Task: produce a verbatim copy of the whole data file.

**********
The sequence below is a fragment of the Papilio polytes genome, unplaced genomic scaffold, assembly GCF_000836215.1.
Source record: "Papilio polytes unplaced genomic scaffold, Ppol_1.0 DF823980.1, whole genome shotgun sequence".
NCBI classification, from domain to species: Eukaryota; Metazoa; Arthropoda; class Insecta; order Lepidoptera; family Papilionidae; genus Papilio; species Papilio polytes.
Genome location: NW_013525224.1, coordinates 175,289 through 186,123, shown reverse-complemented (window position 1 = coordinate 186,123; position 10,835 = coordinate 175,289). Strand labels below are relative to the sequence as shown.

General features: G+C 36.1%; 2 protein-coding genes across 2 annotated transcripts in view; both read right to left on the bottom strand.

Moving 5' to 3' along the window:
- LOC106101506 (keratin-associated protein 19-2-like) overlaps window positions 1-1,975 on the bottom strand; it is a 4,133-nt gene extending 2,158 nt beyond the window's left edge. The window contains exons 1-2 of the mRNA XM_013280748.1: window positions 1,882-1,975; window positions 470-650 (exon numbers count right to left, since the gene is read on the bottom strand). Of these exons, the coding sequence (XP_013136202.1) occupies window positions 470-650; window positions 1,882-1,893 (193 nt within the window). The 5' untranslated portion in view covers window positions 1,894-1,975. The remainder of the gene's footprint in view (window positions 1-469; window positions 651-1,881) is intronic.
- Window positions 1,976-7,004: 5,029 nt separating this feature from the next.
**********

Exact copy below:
The sequence below is a fragment of the Papilio polytes genome, unplaced genomic scaffold, assembly GCF_000836215.1.
Source record: "Papilio polytes unplaced genomic scaffold, Ppol_1.0 DF823980.1, whole genome shotgun sequence".
NCBI classification, from domain to species: Eukaryota; Metazoa; Arthropoda; class Insecta; order Lepidoptera; family Papilionidae; genus Papilio; species Papilio polytes.
Genome location: NW_013525224.1, coordinates 175,289 through 186,123, shown reverse-complemented (window position 1 = coordinate 186,123; position 10,835 = coordinate 175,289). Strand labels below are relative to the sequence as shown.

General features: G+C 36.1%; 2 protein-coding genes across 2 annotated transcripts in view; both read right to left on the bottom strand.

Moving 5' to 3' along the window:
- LOC106101506 (keratin-associated protein 19-2-like) overlaps window positions 1-1,975 on the bottom strand; it is a 4,133-nt gene extending 2,158 nt beyond the window's left edge. The window contains exons 1-2 of the mRNA XM_013280748.1: window positions 1,882-1,975; window positions 470-650 (exon numbers count right to left, since the gene is read on the bottom strand). Of these exons, the coding sequence (XP_013136202.1) occupies window positions 470-650; window positions 1,882-1,893 (193 nt within the window). The 5' untranslated portion in view covers window positions 1,894-1,975. The remainder of the gene's footprint in view (window positions 1-469; window positions 651-1,881) is intronic.
- Window positions 1,976-7,004: 5,029 nt separating this feature from the next.